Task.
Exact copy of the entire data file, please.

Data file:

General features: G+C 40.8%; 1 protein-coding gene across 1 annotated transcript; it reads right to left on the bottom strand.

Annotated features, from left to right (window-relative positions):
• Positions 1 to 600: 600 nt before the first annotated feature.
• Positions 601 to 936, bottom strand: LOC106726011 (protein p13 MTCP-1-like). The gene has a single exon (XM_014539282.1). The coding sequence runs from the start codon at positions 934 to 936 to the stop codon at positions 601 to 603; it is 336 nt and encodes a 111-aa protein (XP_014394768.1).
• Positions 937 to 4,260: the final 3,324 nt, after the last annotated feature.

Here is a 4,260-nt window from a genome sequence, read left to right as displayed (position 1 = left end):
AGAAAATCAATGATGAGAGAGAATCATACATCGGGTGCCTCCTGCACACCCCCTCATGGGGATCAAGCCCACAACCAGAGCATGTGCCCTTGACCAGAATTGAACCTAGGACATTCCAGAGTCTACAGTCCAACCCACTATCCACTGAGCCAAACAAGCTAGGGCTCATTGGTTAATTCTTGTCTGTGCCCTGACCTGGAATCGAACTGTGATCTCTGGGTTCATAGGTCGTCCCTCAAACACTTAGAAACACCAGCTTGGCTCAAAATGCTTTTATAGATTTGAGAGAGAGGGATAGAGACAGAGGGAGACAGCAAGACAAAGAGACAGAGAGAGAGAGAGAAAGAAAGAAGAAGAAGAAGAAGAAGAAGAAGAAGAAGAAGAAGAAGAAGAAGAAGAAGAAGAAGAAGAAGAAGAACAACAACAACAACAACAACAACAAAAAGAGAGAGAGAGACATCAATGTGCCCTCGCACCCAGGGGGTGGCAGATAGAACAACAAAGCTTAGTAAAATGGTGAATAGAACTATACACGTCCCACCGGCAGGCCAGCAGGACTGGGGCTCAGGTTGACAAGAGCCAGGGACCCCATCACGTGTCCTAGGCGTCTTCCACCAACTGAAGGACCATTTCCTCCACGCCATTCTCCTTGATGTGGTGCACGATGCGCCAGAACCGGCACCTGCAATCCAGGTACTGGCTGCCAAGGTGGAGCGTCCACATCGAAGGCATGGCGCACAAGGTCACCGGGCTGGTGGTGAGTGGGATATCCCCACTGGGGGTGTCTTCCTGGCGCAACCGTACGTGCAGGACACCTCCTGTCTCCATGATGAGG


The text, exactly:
General features: G+C 40.8%; 1 protein-coding gene across 1 annotated transcript; it reads right to left on the bottom strand.

Annotated features, from left to right (window-relative positions):
• Positions 1 to 600: 600 nt before the first annotated feature.
• Positions 601 to 936, bottom strand: LOC106726011 (protein p13 MTCP-1-like). The gene has a single exon (XM_014539282.1). The coding sequence runs from the start codon at positions 934 to 936 to the stop codon at positions 601 to 603; it is 336 nt and encodes a 111-aa protein (XP_014394768.1).
• Positions 937 to 4,260: the final 3,324 nt, after the last annotated feature.

Here is a 4,260-nt window from a genome sequence, read left to right as displayed (position 1 = left end):
AGAAAATCAATGATGAGAGAGAATCATACATCGGGTGCCTCCTGCACACCCCCTCATGGGGATCAAGCCCACAACCAGAGCATGTGCCCTTGACCAGAATTGAACCTAGGACATTCCAGAGTCTACAGTCCAACCCACTATCCACTGAGCCAAACAAGCTAGGGCTCATTGGTTAATTCTTGTCTGTGCCCTGACCTGGAATCGAACTGTGATCTCTGGGTTCATAGGTCGTCCCTCAAACACTTAGAAACACCAGCTTGGCTCAAAATGCTTTTATAGATTTGAGAGAGAGGGATAGAGACAGAGGGAGACAGCAAGACAAAGAGACAGAGAGAGAGAGAGAAAGAAAGAAGAAGAAGAAGAAGAAGAAGAAGAAGAAGAAGAAGAAGAAGAAGAAGAAGAAGAAGAAGAAGAAGAACAACAACAACAACAACAACAACAAAAAGAGAGAGAGAGACATCAATGTGCCCTCGCACCCAGGGGGTGGCAGATAGAACAACAAAGCTTAGTAAAATGGTGAATAGAACTATACACGTCCCACCGGCAGGCCAGCAGGACTGGGGCTCAGGTTGACAAGAGCCAGGGACCCCATCACGTGTCCTAGGCGTCTTCCACCAACTGAAGGACCATTTCCTCCACGCCATTCTCCTTGATGTGGTGCACGATGCGCCAGAACCGGCACCTGCAATCCAGGTACTGGCTGCCAAGGTGGAGCGTCCACATCGAAGGCATGGCGCACAAGGTCACCGGGCTGGTGGTGAGTGGGATATCCCCACTGGGGGTGTCTTCCTGGCGCAACCGTACGTGCAGGACACCTCCTGTCTCCATGATGAGG